Let them break down the 7 posts below.
They reading a lot of Yankee Doodle Dandy, Middle Age Europe History, History of Rock & Roll.
As the Youth Read through the material and break it down in book reports…oral and written, you all going to have talking points to chop up it up on real productive conversations.
Try It and see.
—->>> Got that Goodie Mobb Pumping in my earphones. Yep, up before the birds start to sing, on this knowledge thing. Forget bling bling, lifting minds out mental slings.
The Youth need us now, we got to deal in reality somehow.
* A Relevant Practical Education–Means Production–In 7 Parts.
CLICK LINK TO READ 7 POSTS
Pops, Me & My Sis bout to go catch some fishes out dem dare ponds in da country.
When we comes back, we cleans em real good. Cut da fish headz off & guts em. You know. Throws da fish headz to da catz. Once we gets em cleaned up, we takes da fishes in da house. By den, daddy be done had dat grease real hot. And he gots dem grits cooking with cheese in it. Mustard & ketchup ready. You talkin bout some good eating. Man, you got to take ya shoes off & wiggle ya toes while you eat dat kinda Deep South Cooking.
Peep this…at night when it was hard seeing the fishing rod duck down when fish bit the bait–my father had a master plan for that. You know baby shoe bells. He used them. Tied them to the tip of the fishing rods, where the hole is, where the line go through. He tied the bell on the rod tip wt bread wrappers. We might be down a railroad track, checking lines tied to the tracks, trees, etc. Just lines & hooks wt bait. But we had other rods out too. When a fish hit them, the bells went off.
Sometimes, the fish bit the bait one after another or at the same time. It sounded like Christmas bells going off. DADDY WOULD SAY…”that’s what I’m talking bout….get ready lil fish, y’all getting fried up tonight….yes Sir Son, that’s what I’m talking bout.”
Father: Son, why do you want a treehouse so bad?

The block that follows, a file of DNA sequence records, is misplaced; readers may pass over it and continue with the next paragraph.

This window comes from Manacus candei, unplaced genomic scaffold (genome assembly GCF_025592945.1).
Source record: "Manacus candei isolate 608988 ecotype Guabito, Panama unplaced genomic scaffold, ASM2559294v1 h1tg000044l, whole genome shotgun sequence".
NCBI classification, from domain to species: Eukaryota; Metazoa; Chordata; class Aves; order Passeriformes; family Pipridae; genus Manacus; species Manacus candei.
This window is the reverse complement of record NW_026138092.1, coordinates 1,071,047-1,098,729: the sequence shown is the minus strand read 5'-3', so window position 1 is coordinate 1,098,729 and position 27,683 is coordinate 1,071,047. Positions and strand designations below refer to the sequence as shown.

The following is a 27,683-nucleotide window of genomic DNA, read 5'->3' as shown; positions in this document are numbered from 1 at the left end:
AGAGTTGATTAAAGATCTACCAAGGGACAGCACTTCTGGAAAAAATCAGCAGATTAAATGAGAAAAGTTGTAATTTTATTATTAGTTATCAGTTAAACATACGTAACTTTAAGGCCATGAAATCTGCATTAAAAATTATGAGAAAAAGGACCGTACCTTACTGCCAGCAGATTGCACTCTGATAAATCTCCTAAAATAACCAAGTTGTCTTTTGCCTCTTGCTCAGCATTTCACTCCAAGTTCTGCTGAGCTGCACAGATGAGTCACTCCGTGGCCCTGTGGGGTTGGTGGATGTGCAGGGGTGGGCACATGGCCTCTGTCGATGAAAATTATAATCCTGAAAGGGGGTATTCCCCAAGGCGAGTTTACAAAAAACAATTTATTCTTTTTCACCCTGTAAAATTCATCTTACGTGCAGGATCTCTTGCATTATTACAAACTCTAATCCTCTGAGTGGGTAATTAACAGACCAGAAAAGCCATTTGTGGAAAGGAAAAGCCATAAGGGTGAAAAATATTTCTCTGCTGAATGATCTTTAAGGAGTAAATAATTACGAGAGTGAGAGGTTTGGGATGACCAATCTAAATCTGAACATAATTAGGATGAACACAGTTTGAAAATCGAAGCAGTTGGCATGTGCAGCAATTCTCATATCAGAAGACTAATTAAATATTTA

Son: Well, daddy I like to read and think a lot, and you know I love to write.
Father: I love your stories and poems.
Son: Thanks daddy. For some reason when I am off to myself, in that quiet spot of the world—a world away from confusion and clutter, I can think.
Father: What about your friends son?
Son: I love being around them—just like any other kid, I love to laugh, joke, and have fun. I know the world is not build around that. I watch you and mama.
Father: Watch us do what, son?
Son: I watch you all provide for us. Now that is serious. Did you have dreams of greatness daddy when you were my age?
Father: Yes son, I did have dreams of greatness. I bet you will never believe what some of them were?
Son: What, I am curious to know.
Father: Well son, I wanted to be the greatest running back since Jim Brown. When I was in Little League Football, I was straight out running jokers over like a semi-truck. Not only that, if I wanted to, I could outrun most defenders.
Son: So, you were the man Pops?
Father: Yep, I was the man. I moved on to Middle School and did the same thing. Even when I got to High School, I was doing it up—serving jokers sometimes two and three touchdowns a game.
Son: So, you wanted to be playing on Sundays in the NFL and all that?
Father: Yep son, the NFL was one of my dreams.
Son: What about School—what was your favorite subject?
Father: Math was my favorite subject and shop.
Father: Yep son—shop. I have always loved math and making things with my hands, and figuring things out, and creating things.
Father: Around the 10th grade a friend of mine named Roscoe asked me if I would help him upholster his old Chevy Impala.
Son: Had you ever done that before?
Father: No, I had never. But let me tell you—we worked on that Impala for a few days. I had to use math and all, and a lot of common sense. He had never done it before either. But we talked with this old guy that had a Upholstery shop named Mr. Johnny James. He was the best in town. He said it was OK to drop by his shop for a few days, and watch him do other people cars. So, before we got started on my friend’s car, we hung out at his shop. He showed us a lot in just a few days. Matter of fact, he enjoyed having us down there with him, and we enjoyed being around his upholstery shop.